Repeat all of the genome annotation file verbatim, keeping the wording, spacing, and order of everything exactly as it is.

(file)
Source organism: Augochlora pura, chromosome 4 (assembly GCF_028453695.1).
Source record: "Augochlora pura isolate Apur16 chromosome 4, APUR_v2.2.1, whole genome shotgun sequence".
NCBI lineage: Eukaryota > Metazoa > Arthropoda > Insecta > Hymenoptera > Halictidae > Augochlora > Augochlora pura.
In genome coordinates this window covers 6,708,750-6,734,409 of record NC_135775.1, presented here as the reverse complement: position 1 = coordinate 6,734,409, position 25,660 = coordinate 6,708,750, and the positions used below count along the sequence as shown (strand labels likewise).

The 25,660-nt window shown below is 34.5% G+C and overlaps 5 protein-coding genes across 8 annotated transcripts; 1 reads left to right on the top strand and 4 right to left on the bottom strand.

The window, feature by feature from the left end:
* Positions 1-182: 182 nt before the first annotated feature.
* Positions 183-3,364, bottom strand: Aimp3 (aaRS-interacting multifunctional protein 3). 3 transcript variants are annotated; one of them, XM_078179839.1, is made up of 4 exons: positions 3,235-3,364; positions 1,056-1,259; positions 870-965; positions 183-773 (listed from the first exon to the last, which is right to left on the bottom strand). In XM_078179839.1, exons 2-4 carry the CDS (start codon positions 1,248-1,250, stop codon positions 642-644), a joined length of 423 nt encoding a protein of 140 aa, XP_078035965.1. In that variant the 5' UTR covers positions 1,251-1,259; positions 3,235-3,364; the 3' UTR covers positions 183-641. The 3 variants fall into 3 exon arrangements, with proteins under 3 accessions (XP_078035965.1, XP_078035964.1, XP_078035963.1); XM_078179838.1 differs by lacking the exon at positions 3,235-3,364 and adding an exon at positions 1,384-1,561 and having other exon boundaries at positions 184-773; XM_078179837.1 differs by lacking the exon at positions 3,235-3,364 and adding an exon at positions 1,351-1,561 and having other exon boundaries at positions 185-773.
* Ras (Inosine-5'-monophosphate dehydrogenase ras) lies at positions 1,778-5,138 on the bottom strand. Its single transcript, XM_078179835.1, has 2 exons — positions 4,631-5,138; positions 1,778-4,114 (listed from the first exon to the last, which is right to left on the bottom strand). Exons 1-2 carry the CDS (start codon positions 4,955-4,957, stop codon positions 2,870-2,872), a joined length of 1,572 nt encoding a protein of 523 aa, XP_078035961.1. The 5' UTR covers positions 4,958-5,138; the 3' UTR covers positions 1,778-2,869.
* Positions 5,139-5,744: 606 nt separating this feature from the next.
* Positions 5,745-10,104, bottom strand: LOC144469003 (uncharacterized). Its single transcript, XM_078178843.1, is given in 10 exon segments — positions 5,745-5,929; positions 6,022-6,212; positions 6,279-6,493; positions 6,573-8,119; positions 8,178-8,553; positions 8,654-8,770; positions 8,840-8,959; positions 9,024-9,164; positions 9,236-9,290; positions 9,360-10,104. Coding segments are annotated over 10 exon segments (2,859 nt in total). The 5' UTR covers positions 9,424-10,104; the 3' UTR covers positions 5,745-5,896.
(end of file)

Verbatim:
Source organism: Augochlora pura, chromosome 4 (assembly GCF_028453695.1).
Source record: "Augochlora pura isolate Apur16 chromosome 4, APUR_v2.2.1, whole genome shotgun sequence".
NCBI lineage: Eukaryota > Metazoa > Arthropoda > Insecta > Hymenoptera > Halictidae > Augochlora > Augochlora pura.
In genome coordinates this window covers 6,708,750-6,734,409 of record NC_135775.1, presented here as the reverse complement: position 1 = coordinate 6,734,409, position 25,660 = coordinate 6,708,750, and the positions used below count along the sequence as shown (strand labels likewise).

The 25,660-nt window shown below is 34.5% G+C and overlaps 5 protein-coding genes across 8 annotated transcripts; 1 reads left to right on the top strand and 4 right to left on the bottom strand.

The window, feature by feature from the left end:
* Positions 1-182: 182 nt before the first annotated feature.
* Positions 183-3,364, bottom strand: Aimp3 (aaRS-interacting multifunctional protein 3). 3 transcript variants are annotated; one of them, XM_078179839.1, is made up of 4 exons: positions 3,235-3,364; positions 1,056-1,259; positions 870-965; positions 183-773 (listed from the first exon to the last, which is right to left on the bottom strand). In XM_078179839.1, exons 2-4 carry the CDS (start codon positions 1,248-1,250, stop codon positions 642-644), a joined length of 423 nt encoding a protein of 140 aa, XP_078035965.1. In that variant the 5' UTR covers positions 1,251-1,259; positions 3,235-3,364; the 3' UTR covers positions 183-641. The 3 variants fall into 3 exon arrangements, with proteins under 3 accessions (XP_078035965.1, XP_078035964.1, XP_078035963.1); XM_078179838.1 differs by lacking the exon at positions 3,235-3,364 and adding an exon at positions 1,384-1,561 and having other exon boundaries at positions 184-773; XM_078179837.1 differs by lacking the exon at positions 3,235-3,364 and adding an exon at positions 1,351-1,561 and having other exon boundaries at positions 185-773.
* Ras (Inosine-5'-monophosphate dehydrogenase ras) lies at positions 1,778-5,138 on the bottom strand. Its single transcript, XM_078179835.1, has 2 exons — positions 4,631-5,138; positions 1,778-4,114 (listed from the first exon to the last, which is right to left on the bottom strand). Exons 1-2 carry the CDS (start codon positions 4,955-4,957, stop codon positions 2,870-2,872), a joined length of 1,572 nt encoding a protein of 523 aa, XP_078035961.1. The 5' UTR covers positions 4,958-5,138; the 3' UTR covers positions 1,778-2,869.
* Positions 5,139-5,744: 606 nt separating this feature from the next.
* Positions 5,745-10,104, bottom strand: LOC144469003 (uncharacterized). Its single transcript, XM_078178843.1, is given in 10 exon segments — positions 5,745-5,929; positions 6,022-6,212; positions 6,279-6,493; positions 6,573-8,119; positions 8,178-8,553; positions 8,654-8,770; positions 8,840-8,959; positions 9,024-9,164; positions 9,236-9,290; positions 9,360-10,104. Coding segments are annotated over 10 exon segments (2,859 nt in total). The 5' UTR covers positions 9,424-10,104; the 3' UTR covers positions 5,745-5,896.